t's almost magic-number time for the teams competing for a first-round bye in the Atlantic 10 Conference tournament. In the new 11-team field, the top five teams get the early byes, as No. 6 plays No. 11, No. 7 plays 10 and No. 8 and 9 square off on March 7.
Since the league expanded before the 1995-96 season, no team has ever won the event without a bye.
Barring self-destruction, the foursome of UMass (8-1), Xavier (8-1), St. Joseph's (7-1) and Temple (7-2) are just a few wins away from clinching byes.
St. Bonaventure (4-4), George Washington (4-5), Dayton (4-5) and fading Fordham will battle for the other while trying to unseat one of the big four in the process.
GAME OF THE WEEK: Wednesday night at Hawk Hill, once-beatens Xavier and St. Joseph's face off at 8 p.m.
QUOTE OF THE WEEK OPEN DIVISION: "I'm dying a slow death here," La Salle coach Speedy Morris on his La Salle team's continually frustrating season.
COACHING RUMORS: Morris' inability to get the Explorers over the hump in the Atlantic 10 despite regularly fielding teams with talent, has ignited speculation that he might step down after this year.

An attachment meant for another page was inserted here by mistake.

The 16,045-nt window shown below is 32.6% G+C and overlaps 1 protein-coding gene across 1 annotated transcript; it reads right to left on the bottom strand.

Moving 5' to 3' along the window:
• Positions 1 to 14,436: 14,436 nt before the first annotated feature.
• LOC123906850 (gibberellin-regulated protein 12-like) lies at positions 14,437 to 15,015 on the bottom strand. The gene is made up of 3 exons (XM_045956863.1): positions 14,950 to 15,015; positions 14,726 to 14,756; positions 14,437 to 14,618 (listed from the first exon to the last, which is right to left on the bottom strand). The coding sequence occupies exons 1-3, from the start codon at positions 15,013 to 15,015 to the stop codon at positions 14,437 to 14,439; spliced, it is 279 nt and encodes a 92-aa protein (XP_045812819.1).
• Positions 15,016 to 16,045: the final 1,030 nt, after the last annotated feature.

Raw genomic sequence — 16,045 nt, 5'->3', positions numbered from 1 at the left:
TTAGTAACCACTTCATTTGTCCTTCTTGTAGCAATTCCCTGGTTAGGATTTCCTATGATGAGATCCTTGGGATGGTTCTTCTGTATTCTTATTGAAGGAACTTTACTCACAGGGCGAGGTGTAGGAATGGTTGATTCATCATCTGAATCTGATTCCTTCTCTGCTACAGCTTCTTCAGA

Lafayette coach Fran O'Hanlon, a Philadelphia native who has turned the Leopards into a perennial Patriot League power, could be a replacement at La Salle.
Elsewhere, Tom Penders has denied rumors that he would be a candidate at struggling Rhode Island, where Jerry DeGregorio is widely assumed to be on the way out. Duquesne's Darelle Porter remains on the hot seat as well.
QUOTE OF THE WEEK CHANEY DIVISION: "To reach this stage of the season, you just don't want me to get hissed off at you. Because I will cut my nose off to spite my butt. I've done it before. Fail? Yeah. But try. He's guilty of not doing what's expected of him. I put my trust in you when I recruit you. That's what I said to him. I don't even want those guys (who don't follow the rules.) I don't (care) how good they are." - Owl coach John Chaney to the Philadelphia Daily News after freshman David Hawkins missed study hall.
POLLS, BRACKETS AND STUFF: College Insider's weekly fashion poll saw UMass coach Bruiser Flint slip to fifth, as Cincinnati coach Bob Huggins took over the top spot.
But Flint's team is showing up in more places on the Internet. The Minutemen remained in ESPN.com's projected NCAA Tournament bracket as a No. 13 seed, now in the West region facing fourth-seeded Kentucky in San Diego.
The Minutemen also were included on ESPN's Cinderella Watch as an upstart team with a chance to make noise in the NCAA Tournament.
FINALLY: For people who have lost track of former Pioneer Valley star Adam Harrington...
After sitting out last year at Auburn following his transfer from N.C. State, Harrington has played well, averaging 15.5 points per game for the 13-9 Tigers.
He's not the only person with a western Massachusetts connection at Auburn. Former Hamp High coach Don Moye, who also coached the Springfield Slamm, is an administrative assistant on coach Cliff Ellis' coaching staff.